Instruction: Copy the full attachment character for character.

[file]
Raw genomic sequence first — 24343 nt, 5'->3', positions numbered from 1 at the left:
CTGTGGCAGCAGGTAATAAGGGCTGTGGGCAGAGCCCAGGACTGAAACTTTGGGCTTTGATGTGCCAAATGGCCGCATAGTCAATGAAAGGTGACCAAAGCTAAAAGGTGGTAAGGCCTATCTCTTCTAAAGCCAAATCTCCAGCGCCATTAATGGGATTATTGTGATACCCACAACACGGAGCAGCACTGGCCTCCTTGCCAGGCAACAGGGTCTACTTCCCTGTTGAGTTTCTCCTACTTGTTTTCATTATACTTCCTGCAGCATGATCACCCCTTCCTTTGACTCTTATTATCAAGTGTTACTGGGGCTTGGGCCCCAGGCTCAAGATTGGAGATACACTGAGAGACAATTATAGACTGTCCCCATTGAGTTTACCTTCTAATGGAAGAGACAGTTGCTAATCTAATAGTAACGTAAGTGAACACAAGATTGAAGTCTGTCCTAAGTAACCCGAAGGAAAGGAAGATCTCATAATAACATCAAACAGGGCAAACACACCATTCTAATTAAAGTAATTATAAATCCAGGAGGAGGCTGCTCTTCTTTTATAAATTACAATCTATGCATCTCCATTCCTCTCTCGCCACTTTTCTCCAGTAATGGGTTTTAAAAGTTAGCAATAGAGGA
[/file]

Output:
Raw genomic sequence first — 24343 nt, 5'->3', positions numbered from 1 at the left:
CTGTGGCAGCAGGTAATAAGGGCTGTGGGCAGAGCCCAGGACTGAAACTTTGGGCTTTGATGTGCCAAATGGCCGCATAGTCAATGAAAGGTGACCAAAGCTAAAAGGTGGTAAGGCCTATCTCTTCTAAAGCCAAATCTCCAGCGCCATTAATGGGATTATTGTGATACCCACAACACGGAGCAGCACTGGCCTCCTTGCCAGGCAACAGGGTCTACTTCCCTGTTGAGTTTCTCCTACTTGTTTTCATTATACTTCCTGCAGCATGATCACCCCTTCCTTTGACTCTTATTATCAAGTGTTACTGGGGCTTGGGCCCCAGGCTCAAGATTGGAGATACACTGAGAGACAATTATAGACTGTCCCCATTGAGTTTACCTTCTAATGGAAGAGACAGTTGCTAATCTAATAGTAACGTAAGTGAACACAAGATTGAAGTCTGTCCTAAGTAACCCGAAGGAAAGGAAGATCTCATAATAACATCAAACAGGGCAAACACACCATTCTAATTAAAGTAATTATAAATCCAGGAGGAGGCTGCTCTTCTTTTATAAATTACAATCTATGCATCTCCATTCCTCTCTCGCCACTTTTCTCCAGTAATGGGTTTTAAAAGTTAGCAATAGAGGA